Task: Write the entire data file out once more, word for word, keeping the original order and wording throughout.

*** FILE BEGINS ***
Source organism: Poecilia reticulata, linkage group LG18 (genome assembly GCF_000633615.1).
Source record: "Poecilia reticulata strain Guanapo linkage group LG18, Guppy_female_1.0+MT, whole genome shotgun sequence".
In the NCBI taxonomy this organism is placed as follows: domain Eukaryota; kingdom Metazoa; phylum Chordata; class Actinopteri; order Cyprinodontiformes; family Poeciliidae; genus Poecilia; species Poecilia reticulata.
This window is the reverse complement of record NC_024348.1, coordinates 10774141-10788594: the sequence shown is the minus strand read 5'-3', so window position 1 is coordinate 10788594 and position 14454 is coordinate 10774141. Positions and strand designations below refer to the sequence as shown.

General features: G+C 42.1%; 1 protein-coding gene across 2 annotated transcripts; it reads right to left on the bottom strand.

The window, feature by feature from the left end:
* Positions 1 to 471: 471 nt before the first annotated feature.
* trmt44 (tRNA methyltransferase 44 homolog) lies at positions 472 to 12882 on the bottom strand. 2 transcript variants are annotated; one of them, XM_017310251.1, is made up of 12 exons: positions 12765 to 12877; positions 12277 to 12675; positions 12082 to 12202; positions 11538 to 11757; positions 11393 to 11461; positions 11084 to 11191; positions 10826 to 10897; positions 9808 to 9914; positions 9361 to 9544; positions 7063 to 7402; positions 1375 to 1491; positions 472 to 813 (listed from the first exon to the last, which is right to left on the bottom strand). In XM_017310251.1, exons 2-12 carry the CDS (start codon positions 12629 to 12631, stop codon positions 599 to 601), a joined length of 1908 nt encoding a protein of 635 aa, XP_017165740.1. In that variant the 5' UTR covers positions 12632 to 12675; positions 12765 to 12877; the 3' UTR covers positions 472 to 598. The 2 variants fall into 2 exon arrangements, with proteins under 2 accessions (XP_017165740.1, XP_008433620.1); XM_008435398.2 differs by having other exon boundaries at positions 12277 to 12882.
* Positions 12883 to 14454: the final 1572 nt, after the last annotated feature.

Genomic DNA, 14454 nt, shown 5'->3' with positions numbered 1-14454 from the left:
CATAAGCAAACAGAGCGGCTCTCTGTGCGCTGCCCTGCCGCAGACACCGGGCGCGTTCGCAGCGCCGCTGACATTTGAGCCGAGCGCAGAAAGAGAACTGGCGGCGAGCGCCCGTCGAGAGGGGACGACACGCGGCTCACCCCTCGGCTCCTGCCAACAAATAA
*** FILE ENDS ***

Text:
Source organism: Poecilia reticulata, linkage group LG18 (genome assembly GCF_000633615.1).
Source record: "Poecilia reticulata strain Guanapo linkage group LG18, Guppy_female_1.0+MT, whole genome shotgun sequence".
In the NCBI taxonomy this organism is placed as follows: domain Eukaryota; kingdom Metazoa; phylum Chordata; class Actinopteri; order Cyprinodontiformes; family Poeciliidae; genus Poecilia; species Poecilia reticulata.
This window is the reverse complement of record NC_024348.1, coordinates 10774141-10788594: the sequence shown is the minus strand read 5'-3', so window position 1 is coordinate 10788594 and position 14454 is coordinate 10774141. Positions and strand designations below refer to the sequence as shown.

General features: G+C 42.1%; 1 protein-coding gene across 2 annotated transcripts; it reads right to left on the bottom strand.

The window, feature by feature from the left end:
* Positions 1 to 471: 471 nt before the first annotated feature.
* trmt44 (tRNA methyltransferase 44 homolog) lies at positions 472 to 12882 on the bottom strand. 2 transcript variants are annotated; one of them, XM_017310251.1, is made up of 12 exons: positions 12765 to 12877; positions 12277 to 12675; positions 12082 to 12202; positions 11538 to 11757; positions 11393 to 11461; positions 11084 to 11191; positions 10826 to 10897; positions 9808 to 9914; positions 9361 to 9544; positions 7063 to 7402; positions 1375 to 1491; positions 472 to 813 (listed from the first exon to the last, which is right to left on the bottom strand). In XM_017310251.1, exons 2-12 carry the CDS (start codon positions 12629 to 12631, stop codon positions 599 to 601), a joined length of 1908 nt encoding a protein of 635 aa, XP_017165740.1. In that variant the 5' UTR covers positions 12632 to 12675; positions 12765 to 12877; the 3' UTR covers positions 472 to 598. The 2 variants fall into 2 exon arrangements, with proteins under 2 accessions (XP_017165740.1, XP_008433620.1); XM_008435398.2 differs by having other exon boundaries at positions 12277 to 12882.
* Positions 12883 to 14454: the final 1572 nt, after the last annotated feature.

Genomic DNA, 14454 nt, shown 5'->3' with positions numbered 1-14454 from the left:
CATAAGCAAACAGAGCGGCTCTCTGTGCGCTGCCCTGCCGCAGACACCGGGCGCGTTCGCAGCGCCGCTGACATTTGAGCCGAGCGCAGAAAGAGAACTGGCGGCGAGCGCCCGTCGAGAGGGGACGACACGCGGCTCACCCCTCGGCTCCTGCCAACAAATAA